• 4 cups grated coconut
  • 2 tsp apple cider vinegar
  • Version 1: 4 Tbsp of commercial sugar-free soy yoghurt or coconut yoghurt (minimum shelf life 14 days)
  • Version 2: 4 Tbsp of bread drink (available in the Reformhaus for €2,99)
  • Version 3: Yoghurt cultures (order online, quantity according to instructions)
  • Version 4: 2 Probiotics Capsules (Available at the pharmacy. Please note when buying these that 'more bacterial strains are better'. I have used Hylaktiv® capsules which cost €10,50)
  • Thickener (provides the desired, firm consistency): agar (vegetable gelling agent).
If you are making the yoghurt for the first time, then you will need a starter culture, also called yoghurt ferment. I have described 4 versions that work well above, depending on the availability in your area. Yoghurt cultures and probiotics are more expensive than a bread drink or ready-made yoghurt. After you have made your first batch of plant-based yoghurt, you can use 4 tablespoons of this yoghurt for the next production. This process is referred to as "inoculation". A homemade yoghurt can be re-inoculated 4 to 5 times. However, the third or fourth 'generation' may not be as tasty as the first. You will need a new starter culture after that.


Home-made yoghurt is especially healthy because of the fresh and vital bacteria it contains. In addition, it contains no unhealthy sugars and additives and tastes more natural. Together with children, it is also exciting to discover how liquid milk produces creamy yoghurt. Homemade yogurt lasts approximately 5 days in the refrigerator.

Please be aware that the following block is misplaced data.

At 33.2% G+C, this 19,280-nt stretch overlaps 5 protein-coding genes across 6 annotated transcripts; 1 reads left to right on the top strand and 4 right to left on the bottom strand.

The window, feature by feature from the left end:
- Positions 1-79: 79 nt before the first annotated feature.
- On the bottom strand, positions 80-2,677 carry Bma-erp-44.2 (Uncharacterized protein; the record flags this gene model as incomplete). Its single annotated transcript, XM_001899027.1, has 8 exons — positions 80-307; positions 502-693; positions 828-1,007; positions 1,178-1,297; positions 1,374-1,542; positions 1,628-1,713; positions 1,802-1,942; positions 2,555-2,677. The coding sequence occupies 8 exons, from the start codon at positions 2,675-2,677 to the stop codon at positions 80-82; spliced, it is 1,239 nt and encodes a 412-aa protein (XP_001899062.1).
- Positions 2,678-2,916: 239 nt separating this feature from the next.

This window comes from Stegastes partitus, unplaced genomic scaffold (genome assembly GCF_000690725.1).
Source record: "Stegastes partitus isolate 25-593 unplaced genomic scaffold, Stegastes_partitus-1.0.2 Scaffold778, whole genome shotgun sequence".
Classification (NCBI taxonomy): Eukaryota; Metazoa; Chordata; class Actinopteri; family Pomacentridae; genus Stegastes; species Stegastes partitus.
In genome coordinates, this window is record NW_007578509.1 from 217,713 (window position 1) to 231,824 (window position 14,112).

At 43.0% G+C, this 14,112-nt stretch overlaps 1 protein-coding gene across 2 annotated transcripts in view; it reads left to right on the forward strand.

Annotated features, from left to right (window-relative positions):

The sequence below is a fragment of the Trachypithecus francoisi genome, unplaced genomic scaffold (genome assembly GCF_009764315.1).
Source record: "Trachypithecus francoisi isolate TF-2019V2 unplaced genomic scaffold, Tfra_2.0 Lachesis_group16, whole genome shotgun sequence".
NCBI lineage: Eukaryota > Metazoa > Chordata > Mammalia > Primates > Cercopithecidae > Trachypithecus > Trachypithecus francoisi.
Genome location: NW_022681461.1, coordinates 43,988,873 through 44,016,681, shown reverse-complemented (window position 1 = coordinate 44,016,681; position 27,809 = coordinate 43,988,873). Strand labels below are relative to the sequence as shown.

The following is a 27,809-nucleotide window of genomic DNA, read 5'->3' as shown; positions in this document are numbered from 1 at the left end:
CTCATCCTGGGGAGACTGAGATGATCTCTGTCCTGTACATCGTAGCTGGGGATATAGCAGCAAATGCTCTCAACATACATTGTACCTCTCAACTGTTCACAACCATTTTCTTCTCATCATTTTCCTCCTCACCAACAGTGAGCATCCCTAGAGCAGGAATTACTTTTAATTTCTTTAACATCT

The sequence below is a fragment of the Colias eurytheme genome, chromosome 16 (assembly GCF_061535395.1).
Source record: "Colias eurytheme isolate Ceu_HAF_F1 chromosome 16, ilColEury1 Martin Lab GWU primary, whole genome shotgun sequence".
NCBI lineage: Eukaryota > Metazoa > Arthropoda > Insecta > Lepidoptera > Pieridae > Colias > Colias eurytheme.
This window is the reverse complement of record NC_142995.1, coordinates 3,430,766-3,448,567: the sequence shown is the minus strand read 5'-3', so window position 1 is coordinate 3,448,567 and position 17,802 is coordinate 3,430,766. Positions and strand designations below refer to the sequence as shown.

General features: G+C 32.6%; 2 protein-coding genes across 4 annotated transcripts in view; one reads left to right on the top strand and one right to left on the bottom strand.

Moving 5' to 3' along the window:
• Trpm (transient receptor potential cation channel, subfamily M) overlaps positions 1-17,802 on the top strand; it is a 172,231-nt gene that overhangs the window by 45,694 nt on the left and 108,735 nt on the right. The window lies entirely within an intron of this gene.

1. Make your own coconut milk with the AND SOY cooking blender: use 4 cups of grated coconut and program 2. Sieve.
  2. Stir in 2 teaspoons of agar and bring it to the boil, simmer for an additional 3 to 5 minutes.
  3. Allow it to cool until it is lukewarm. It should not be too hot, otherwise the yoghurt cultures will be destroyed.
  4. Pour the coconut mixture into clean glass bowls or clay pots. Do not use stainless steel, because metal can adversely affect the fermentation process.
  5. Mix in the starter culture and cover.
  6. Heat the oven to 42°C, then turn off the heat, but leave the light on. Place the yoghurt in the oven. Or, instead of an oven, you can place a woolen hat or scarf over the yoghurt.
  7. The plant-based yoghurt needs to stand completely still for at least 10 hours. The shorter the time, the milder and more liquid the yoghurt is. So - if you prefer a milder yoghurt leave it for 10 - 12 hours, if you like it stronger in taste - then leave it for 15 hours. If you prefer the sour taste of Mediterranean yoghurts, then you should leave the yoghurt for 18 hours.
  8. The following day the yoghurt should look like a solid white pudding! It is possible that it is not firm enough and two layers have formed. This means the yoghurt mixture is still too warm and the agar has not set yet. Just stir it and place it in the fridge. When cooled, the consistency is firmer.
  9. If your yoghurt still has not got the desired thick consistency, but has a good taste - you can thicken it with guar gum, carob seed flour or chia seeds.